EY: I’d like to congratulate you on your success so far. Your music has gained so much exposure both locally and internationally. And your mixtape “Focus” is receiving good reviews. How do you feel about your accomplishments and what keeps you focus on that hunger to continue working hard?
I feel great about the accomplishments so far. For me it is proof that hard work will pay off. The biggest thing that keeps me focused is the fact that Jah has given me a gift and I don’t want to disappoint Him. Also, knowing that I am able to give back to my family who sacrificed so much for me keeps me motivated. Focus was a project that both Dev Kutta and I worked hard on while on the road and to know that it is so well received is a great accomplishment for both of us as well.
EY: Is there an album coming soon and if so, what can fans expect?
My first album “Crying to the Nation” is due out in October. Fans can expect to hear the I-Octane that they are familiar with but with a few surprises. I’ve grown as an artiste and on the album you can really hear that growth. There are also some great collabs and just excellent music overall.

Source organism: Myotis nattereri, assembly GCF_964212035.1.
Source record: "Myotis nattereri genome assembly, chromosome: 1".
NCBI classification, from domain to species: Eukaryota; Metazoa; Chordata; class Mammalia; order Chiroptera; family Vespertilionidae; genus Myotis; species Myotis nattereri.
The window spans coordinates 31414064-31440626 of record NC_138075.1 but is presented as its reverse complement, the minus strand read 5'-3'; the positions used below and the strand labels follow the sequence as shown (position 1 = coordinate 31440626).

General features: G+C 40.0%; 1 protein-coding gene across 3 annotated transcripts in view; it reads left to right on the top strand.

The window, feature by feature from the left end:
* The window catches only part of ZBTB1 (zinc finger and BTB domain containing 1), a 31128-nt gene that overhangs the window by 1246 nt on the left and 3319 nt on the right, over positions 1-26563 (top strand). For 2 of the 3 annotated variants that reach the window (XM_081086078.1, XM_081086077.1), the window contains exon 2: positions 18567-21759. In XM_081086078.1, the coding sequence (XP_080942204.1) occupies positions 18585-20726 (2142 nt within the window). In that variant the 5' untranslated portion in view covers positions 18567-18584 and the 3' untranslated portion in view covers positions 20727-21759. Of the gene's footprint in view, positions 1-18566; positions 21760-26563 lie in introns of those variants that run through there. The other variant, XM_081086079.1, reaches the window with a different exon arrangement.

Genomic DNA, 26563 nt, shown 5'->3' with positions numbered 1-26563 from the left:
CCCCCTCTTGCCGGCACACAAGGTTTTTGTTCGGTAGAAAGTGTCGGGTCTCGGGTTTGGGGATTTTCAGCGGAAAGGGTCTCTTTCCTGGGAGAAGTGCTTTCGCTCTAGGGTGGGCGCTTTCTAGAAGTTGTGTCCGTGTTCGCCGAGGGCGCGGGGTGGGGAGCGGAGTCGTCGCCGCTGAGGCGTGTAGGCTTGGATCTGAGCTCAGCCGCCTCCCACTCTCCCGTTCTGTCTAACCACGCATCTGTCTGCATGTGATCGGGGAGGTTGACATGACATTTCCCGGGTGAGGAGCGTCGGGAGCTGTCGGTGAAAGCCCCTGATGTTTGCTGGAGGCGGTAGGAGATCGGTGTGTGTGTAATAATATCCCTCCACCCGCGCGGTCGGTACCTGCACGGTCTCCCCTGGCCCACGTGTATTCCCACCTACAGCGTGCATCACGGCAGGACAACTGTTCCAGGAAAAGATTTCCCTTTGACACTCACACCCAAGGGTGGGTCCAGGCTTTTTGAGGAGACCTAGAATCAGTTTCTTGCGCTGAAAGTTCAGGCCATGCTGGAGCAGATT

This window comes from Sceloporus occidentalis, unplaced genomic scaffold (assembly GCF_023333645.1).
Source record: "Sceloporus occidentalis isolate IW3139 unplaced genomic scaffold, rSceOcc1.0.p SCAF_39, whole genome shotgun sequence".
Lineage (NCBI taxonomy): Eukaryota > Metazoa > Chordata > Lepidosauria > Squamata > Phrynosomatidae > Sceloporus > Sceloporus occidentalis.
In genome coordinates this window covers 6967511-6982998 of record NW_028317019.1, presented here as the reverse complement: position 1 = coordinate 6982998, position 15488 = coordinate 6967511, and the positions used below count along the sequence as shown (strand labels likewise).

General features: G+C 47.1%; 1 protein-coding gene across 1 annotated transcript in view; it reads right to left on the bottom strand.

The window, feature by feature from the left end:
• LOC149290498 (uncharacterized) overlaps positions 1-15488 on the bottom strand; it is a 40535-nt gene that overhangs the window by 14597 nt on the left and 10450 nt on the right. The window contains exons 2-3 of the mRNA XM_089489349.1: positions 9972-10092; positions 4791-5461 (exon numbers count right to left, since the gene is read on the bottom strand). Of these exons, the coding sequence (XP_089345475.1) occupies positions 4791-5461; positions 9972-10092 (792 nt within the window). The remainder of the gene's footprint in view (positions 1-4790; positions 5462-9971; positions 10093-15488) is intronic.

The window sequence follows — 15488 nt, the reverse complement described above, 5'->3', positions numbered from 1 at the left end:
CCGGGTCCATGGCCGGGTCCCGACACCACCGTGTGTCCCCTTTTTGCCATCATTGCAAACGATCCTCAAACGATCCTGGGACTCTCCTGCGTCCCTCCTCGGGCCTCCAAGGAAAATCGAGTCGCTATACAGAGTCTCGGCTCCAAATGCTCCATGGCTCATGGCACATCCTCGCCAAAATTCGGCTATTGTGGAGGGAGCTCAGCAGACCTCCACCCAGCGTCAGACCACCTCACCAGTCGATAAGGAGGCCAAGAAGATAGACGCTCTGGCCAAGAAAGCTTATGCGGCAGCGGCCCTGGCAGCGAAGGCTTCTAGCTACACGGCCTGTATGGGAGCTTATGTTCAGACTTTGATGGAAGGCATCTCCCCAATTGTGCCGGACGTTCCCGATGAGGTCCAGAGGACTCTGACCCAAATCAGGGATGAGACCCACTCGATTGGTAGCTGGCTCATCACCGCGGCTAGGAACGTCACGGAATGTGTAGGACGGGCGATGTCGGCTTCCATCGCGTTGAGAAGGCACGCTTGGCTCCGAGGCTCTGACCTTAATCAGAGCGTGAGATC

EY: You’ve performed in several places but where would you say is your favorite outside of Jamaica?
Wow, everywhere that I’ve performed has been a great experience for me but I guess a show I had in Philly stands out in my mind. The fans really connected with the music in a deep way.
EY: What do you want listeners to take from your music and where are you going next?
I want them to realize that life is precious and that they have to work to be the best person that they can me. I want them to be true to themselves and know that love is the greatest thing so they really have to love people, even their enemies. At the end of the day we all have to answer to the Almighty, so make sure you live clean. That’s why I’m “Crying to the nation”. LOL, get it? Just buy the album. Lol.
EY: We’ve come to the end of the interview. Thank you for taking the time. Please leave a message for your fans.
Put the Almighty first always and everything else will fall into place. Support the music and love each other.
Find more information on I-Octane by visiting the following links:
(Images courtesy of IOctanemusic.com)